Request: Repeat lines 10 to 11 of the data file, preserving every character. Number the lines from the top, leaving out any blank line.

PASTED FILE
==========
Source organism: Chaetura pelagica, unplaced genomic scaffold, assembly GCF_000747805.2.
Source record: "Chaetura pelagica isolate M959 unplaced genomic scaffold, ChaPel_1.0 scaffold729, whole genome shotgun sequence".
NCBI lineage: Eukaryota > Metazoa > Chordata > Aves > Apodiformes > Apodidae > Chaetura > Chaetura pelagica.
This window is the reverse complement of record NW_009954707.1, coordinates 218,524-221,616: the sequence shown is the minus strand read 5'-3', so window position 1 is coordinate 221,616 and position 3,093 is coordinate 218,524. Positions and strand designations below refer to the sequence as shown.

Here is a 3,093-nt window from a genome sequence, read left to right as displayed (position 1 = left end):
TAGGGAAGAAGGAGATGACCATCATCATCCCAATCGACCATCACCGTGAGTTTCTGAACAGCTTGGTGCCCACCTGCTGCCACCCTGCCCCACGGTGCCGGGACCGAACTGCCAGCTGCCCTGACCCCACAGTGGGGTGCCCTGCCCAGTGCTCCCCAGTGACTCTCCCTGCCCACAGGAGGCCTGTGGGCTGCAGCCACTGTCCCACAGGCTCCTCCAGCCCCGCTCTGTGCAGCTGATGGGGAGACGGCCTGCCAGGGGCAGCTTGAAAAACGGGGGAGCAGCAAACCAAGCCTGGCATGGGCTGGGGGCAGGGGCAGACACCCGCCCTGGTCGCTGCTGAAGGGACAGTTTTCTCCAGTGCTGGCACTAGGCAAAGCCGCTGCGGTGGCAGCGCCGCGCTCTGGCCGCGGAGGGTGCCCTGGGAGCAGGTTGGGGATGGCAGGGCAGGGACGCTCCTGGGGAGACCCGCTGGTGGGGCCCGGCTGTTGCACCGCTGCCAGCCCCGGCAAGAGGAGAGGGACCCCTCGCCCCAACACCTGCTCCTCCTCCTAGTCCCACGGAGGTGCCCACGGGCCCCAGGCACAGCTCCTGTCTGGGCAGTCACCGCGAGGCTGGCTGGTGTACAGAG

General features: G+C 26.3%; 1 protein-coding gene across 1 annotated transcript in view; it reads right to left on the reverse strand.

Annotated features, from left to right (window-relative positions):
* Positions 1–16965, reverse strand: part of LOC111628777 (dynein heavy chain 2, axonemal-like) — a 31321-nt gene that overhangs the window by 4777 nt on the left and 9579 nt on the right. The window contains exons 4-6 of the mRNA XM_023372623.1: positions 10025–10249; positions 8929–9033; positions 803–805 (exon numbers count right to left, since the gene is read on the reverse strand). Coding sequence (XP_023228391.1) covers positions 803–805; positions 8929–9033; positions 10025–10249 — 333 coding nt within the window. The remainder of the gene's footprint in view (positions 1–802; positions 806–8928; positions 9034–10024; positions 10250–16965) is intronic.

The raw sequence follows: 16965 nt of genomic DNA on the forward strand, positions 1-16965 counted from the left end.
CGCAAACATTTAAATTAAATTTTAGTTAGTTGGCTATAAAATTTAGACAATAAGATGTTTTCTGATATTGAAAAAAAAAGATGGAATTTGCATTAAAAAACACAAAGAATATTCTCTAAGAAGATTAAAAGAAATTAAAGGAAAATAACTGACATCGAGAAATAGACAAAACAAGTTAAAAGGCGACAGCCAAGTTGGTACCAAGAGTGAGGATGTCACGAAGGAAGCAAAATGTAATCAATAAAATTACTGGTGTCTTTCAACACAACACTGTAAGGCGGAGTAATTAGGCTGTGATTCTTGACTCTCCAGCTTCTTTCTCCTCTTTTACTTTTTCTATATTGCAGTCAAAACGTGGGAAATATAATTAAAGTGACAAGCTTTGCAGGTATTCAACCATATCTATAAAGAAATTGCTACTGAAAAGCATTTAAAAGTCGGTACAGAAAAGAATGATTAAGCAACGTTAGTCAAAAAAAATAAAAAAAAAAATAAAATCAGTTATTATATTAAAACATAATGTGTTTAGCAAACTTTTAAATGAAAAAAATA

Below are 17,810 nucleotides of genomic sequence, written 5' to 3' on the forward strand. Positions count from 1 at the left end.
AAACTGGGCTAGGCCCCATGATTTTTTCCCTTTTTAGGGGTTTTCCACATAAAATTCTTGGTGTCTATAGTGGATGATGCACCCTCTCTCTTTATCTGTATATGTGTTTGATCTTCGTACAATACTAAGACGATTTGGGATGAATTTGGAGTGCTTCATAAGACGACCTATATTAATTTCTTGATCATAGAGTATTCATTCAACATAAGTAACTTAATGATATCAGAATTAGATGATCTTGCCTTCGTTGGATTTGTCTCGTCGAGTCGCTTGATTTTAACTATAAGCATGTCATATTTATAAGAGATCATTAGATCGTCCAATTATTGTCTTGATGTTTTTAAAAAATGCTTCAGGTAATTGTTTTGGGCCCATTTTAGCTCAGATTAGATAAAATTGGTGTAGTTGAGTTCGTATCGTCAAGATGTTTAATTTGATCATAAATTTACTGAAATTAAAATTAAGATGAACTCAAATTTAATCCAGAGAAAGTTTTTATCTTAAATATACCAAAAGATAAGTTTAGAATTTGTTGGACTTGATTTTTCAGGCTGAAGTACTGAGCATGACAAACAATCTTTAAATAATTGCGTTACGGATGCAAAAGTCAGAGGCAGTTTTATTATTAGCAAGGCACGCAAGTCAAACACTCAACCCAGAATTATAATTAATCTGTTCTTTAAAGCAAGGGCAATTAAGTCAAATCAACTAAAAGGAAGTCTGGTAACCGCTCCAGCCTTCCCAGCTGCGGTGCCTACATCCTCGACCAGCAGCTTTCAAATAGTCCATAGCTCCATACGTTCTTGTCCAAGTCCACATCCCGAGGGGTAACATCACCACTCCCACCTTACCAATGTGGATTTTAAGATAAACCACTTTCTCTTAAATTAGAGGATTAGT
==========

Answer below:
The raw sequence follows: 16965 nt of genomic DNA on the forward strand, positions 1-16965 counted from the left end.
CGCAAACATTTAAATTAAATTTTAGTTAGTTGGCTATAAAATTTAGACAATAAGATGTTTTCTGATATTGAAAAAAAAAGATGGAATTTGCATTAAAAAACACAAAGAATATTCTCTAAGAAGATTAAAAGAAATTAAAGGAAAATAACTGACATCGAGAAATAGACAAAACAAGTTAAAAGGCGACAGCCAAGTTGGTACCAAGAGTGAGGATGTCACGAAGGAAGCAAAATGTAATCAATAAAATTACTGGTGTCTTTCAACACAACACTGTAAGGCGGAGTAATTAGGCTGTGATTCTTGACTCTCCAGCTTCTTTCTCCTCTTTTACTTTTTCTATATTGCAGTCAAAACGTGGGAAATATAATTAAAGTGACAAGCTTTGCAGGTATTCAACCATATCTATAAAGAAATTGCTACTGAAAAGCATTTAAAAGTCGGTACAGAAAAGAATGATTAAGCAACGTTAGTCAAAAAAAATAAAAAAAAAAATAAAATCAGTTATTATATTAAAACATAATGTGTTTAGCAAACTTTTAAATGAAAAAAATA